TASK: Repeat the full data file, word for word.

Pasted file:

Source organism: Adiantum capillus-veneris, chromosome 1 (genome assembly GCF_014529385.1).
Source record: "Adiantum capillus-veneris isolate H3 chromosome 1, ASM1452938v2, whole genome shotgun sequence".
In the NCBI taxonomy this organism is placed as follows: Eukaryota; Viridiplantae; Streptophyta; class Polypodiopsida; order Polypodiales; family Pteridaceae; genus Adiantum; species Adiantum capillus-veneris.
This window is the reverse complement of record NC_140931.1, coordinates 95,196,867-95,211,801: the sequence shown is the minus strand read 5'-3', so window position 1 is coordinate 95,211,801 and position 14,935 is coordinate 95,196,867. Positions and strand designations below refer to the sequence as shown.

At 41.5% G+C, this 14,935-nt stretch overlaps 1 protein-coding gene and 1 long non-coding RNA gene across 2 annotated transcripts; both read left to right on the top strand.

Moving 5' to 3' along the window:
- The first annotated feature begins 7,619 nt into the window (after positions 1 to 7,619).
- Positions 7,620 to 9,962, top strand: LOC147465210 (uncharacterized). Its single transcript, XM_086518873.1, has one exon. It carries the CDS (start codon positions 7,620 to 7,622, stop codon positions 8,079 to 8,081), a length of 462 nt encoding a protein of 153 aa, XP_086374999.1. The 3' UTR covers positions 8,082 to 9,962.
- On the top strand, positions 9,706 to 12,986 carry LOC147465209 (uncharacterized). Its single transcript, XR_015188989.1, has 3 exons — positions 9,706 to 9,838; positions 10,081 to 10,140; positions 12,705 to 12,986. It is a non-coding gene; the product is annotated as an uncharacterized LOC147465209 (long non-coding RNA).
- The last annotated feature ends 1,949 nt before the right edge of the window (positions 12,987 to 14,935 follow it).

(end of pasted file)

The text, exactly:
Source organism: Adiantum capillus-veneris, chromosome 1 (genome assembly GCF_014529385.1).
Source record: "Adiantum capillus-veneris isolate H3 chromosome 1, ASM1452938v2, whole genome shotgun sequence".
In the NCBI taxonomy this organism is placed as follows: Eukaryota; Viridiplantae; Streptophyta; class Polypodiopsida; order Polypodiales; family Pteridaceae; genus Adiantum; species Adiantum capillus-veneris.
This window is the reverse complement of record NC_140931.1, coordinates 95,196,867-95,211,801: the sequence shown is the minus strand read 5'-3', so window position 1 is coordinate 95,211,801 and position 14,935 is coordinate 95,196,867. Positions and strand designations below refer to the sequence as shown.

At 41.5% G+C, this 14,935-nt stretch overlaps 1 protein-coding gene and 1 long non-coding RNA gene across 2 annotated transcripts; both read left to right on the top strand.

Moving 5' to 3' along the window:
- The first annotated feature begins 7,619 nt into the window (after positions 1 to 7,619).
- Positions 7,620 to 9,962, top strand: LOC147465210 (uncharacterized). Its single transcript, XM_086518873.1, has one exon. It carries the CDS (start codon positions 7,620 to 7,622, stop codon positions 8,079 to 8,081), a length of 462 nt encoding a protein of 153 aa, XP_086374999.1. The 3' UTR covers positions 8,082 to 9,962.
- On the top strand, positions 9,706 to 12,986 carry LOC147465209 (uncharacterized). Its single transcript, XR_015188989.1, has 3 exons — positions 9,706 to 9,838; positions 10,081 to 10,140; positions 12,705 to 12,986. It is a non-coding gene; the product is annotated as an uncharacterized LOC147465209 (long non-coding RNA).
- The last annotated feature ends 1,949 nt before the right edge of the window (positions 12,987 to 14,935 follow it).